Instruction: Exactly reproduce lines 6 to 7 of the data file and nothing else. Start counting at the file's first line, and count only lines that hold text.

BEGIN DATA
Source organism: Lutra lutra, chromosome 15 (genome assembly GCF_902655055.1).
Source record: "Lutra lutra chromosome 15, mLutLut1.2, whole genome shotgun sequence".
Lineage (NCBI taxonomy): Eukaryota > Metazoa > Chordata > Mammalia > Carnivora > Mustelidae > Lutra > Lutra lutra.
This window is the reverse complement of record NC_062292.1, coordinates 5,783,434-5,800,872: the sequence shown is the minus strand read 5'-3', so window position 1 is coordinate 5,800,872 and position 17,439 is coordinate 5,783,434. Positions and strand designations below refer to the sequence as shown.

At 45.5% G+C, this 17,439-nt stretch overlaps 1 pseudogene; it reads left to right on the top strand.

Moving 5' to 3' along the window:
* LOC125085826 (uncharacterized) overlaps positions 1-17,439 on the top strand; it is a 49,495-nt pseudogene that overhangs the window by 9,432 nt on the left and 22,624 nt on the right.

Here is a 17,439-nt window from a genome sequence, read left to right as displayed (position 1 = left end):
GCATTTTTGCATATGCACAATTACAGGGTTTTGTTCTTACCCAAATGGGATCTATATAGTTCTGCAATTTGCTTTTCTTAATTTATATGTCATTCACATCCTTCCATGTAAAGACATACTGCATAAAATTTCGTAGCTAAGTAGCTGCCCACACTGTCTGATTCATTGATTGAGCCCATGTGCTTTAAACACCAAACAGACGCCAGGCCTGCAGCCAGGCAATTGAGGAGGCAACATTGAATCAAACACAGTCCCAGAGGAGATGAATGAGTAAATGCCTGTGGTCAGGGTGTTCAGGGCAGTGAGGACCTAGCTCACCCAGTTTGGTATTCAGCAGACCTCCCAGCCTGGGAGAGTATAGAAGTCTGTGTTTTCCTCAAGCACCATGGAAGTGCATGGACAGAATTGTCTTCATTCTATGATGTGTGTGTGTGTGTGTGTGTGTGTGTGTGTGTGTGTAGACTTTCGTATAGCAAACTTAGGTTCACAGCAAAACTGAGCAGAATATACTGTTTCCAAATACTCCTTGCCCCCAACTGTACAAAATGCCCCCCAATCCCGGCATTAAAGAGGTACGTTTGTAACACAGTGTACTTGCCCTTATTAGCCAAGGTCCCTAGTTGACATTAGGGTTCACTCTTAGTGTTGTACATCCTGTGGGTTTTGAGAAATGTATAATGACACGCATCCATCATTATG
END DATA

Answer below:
Moving 5' to 3' along the window:
* LOC125085826 (uncharacterized) overlaps positions 1-17,439 on the top strand; it is a 49,495-nt pseudogene that overhangs the window by 9,432 nt on the left and 22,624 nt on the right.